Given that you can use dried maror for the seder (Mishna Pesachim 2:6), and assuming that horseradish is actually maror, what is the minimum shiur of dried horseradish (e.g. horseradish powder)? Is it a k'zayit of the powder, or the amount of powder from a k'zayit of horseradish?

  • 1
    I'd have to guess a kezayit of powder because we don't differentiate if the horseradish has been sitting out for a few days and shrinks a little. (Also, assuming horseradish is actually maror is a pretty bad assumption.)
    – Double AA
    Commented Apr 5, 2012 at 14:54
  • I can't possibly imagine the latter, but no source. Commented Apr 19, 2012 at 3:59
  • Perhaps you can compare it to a talit that shrunk in the wash and no longer is the proper shiur. R David Yosef rules not to make a beracha. Check Halacha Berura- the siman where the shulchan arch gives the shiur of a talit I think. Commented Apr 19, 2012 at 4:11
  • If horseradish is moror, is dried horseradish also suitable? Commented Apr 19, 2012 at 16:09
  • @AvrohomYitzchok Yes. See Mishna Pesachim 2:6.
    – Eli Lansey
    Commented Apr 19, 2012 at 16:20

1 Answer 1


The Talmud (Shabbat 91a) discusses the minimum measurement of food that must be carried between domains on Shabbat in order to be obligated in punishment. The minimum shiur depends on what the intended use of the object is. A kegrogeret (the size of a dried fig, which is greater than or equal to a kezayit) is the minimum amount of food when the food is intended for eating. When it is intended for planting, even a minute amount is sufficient.

The gemara there asks a number of questions regarding someone who transferred a dried fig between domains, but while he was carrying it the fig shrunk and/or grew in size, and/or the carrier's intended use changed. (Fun stuff!) The gemara notes in its discussion that when the fig shrinks in size, it loses its status as a "שיעור אכילה" -- a sufficient measurement for eating purposes.

So it would seem that the relevant factor when determining eating-related measurements is the current size.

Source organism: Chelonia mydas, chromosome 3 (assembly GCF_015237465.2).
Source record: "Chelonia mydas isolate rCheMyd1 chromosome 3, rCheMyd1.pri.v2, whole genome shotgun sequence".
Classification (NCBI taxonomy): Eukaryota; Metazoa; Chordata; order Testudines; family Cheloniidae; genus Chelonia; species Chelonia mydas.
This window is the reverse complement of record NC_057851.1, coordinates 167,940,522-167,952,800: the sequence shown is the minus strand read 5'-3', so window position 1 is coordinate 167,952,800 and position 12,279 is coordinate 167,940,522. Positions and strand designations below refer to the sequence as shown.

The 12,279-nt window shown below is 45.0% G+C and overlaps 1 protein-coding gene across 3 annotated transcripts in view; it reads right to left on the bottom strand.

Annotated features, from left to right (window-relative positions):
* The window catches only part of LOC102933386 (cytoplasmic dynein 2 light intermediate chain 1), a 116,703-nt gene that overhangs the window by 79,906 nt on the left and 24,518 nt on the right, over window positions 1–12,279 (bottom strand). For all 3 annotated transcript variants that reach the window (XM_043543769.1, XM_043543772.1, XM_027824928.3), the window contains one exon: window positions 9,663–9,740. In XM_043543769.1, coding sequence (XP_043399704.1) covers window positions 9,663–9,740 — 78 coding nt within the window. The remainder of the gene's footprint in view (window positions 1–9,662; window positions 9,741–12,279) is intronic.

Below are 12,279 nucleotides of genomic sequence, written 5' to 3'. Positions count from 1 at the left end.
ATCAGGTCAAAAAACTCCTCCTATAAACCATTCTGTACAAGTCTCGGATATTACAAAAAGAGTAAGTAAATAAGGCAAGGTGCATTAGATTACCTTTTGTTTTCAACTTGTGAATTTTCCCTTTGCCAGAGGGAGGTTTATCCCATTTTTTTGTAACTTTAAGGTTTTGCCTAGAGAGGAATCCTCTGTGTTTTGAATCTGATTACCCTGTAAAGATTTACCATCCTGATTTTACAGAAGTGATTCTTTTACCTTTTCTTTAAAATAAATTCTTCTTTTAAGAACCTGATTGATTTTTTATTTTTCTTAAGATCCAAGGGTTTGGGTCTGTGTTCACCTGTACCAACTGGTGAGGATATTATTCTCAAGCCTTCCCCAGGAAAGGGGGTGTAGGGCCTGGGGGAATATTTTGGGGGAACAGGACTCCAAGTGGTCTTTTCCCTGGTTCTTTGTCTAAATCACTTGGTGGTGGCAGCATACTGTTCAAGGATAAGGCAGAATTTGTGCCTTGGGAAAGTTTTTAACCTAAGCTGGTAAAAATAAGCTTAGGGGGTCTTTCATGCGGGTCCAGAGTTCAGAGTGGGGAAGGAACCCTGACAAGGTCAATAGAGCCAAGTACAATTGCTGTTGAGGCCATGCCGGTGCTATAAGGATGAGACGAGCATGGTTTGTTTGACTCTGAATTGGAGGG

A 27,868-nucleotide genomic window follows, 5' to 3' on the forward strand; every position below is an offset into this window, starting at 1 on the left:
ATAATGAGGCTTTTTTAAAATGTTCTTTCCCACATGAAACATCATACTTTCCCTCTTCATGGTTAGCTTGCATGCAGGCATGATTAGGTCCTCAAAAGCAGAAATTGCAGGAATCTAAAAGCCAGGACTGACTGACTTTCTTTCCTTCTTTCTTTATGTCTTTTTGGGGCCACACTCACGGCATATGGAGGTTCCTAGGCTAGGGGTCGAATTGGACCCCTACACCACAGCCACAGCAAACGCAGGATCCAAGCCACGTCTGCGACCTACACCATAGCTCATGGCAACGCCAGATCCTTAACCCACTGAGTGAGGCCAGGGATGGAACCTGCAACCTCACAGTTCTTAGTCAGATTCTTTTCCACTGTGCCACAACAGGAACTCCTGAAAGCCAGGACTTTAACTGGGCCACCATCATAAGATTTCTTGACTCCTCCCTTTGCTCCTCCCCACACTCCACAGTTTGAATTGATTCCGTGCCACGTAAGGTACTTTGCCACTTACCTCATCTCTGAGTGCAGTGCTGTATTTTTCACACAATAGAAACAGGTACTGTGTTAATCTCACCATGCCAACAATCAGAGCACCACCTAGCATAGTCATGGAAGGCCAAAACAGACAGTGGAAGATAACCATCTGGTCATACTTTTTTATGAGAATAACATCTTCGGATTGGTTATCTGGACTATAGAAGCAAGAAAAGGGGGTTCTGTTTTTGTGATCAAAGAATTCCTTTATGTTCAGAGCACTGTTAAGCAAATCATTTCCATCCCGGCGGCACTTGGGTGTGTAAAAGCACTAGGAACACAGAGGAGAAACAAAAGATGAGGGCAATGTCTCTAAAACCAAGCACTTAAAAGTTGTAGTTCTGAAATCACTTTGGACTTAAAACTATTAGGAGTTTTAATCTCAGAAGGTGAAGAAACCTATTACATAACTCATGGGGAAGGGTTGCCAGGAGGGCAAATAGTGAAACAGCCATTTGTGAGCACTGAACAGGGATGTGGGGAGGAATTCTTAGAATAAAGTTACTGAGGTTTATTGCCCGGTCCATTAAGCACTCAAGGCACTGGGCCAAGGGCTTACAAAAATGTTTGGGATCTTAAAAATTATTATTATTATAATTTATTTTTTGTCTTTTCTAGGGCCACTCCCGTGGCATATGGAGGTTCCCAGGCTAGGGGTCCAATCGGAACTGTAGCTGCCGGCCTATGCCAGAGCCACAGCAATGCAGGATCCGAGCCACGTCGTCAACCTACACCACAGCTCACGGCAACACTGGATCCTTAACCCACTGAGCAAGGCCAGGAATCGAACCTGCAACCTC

The Talmud (Menachot 54a) suggest a machloket tannaim regarding how we measure the kometz of a minchat chotea that got wet with water, thereby swelling. (A minchat chotea was usually brought dry per Vayikra 5:11.) One opinion says we go after the way it is now, while the other opinion says that we view it as it was before the water was added. The gemara spends a few pages debating these two sides but seems to end up rejecting the latter opinion. A ruling brought up in the discussions there is brought in the Rambam Tum'at Ochlin 4:6:

כזית חלב ודם ונותר ופיגול שהניחן בחמה ונתמעטו אין חייבין עליהן כרת, הניחן בגשמים ונתפחו חזרו לכמות שהיו, בין לטומאה חמורה בין לטומאה קלה בין לאיסור
A kezyit of forbidden fats, blood, old sacrificial meat, or mis-offered sacrificial meat [all of which are forbidded with Karet] which was left in the sun and shrunk, one is not obligate in Karet for eating them; if he subsequently left them in the rain and they swelled up again to their original size, they return to their original state in regards their ritual impurity upon contact and their Karet upon consumption.

So we see that when something is dried below its minimum shiur, it doesn't qualify as eating/touching the original shiur of food. However, it can be reconstituted.

Thus we see again that the relevant factor when determining eating-related measurements is the current size.


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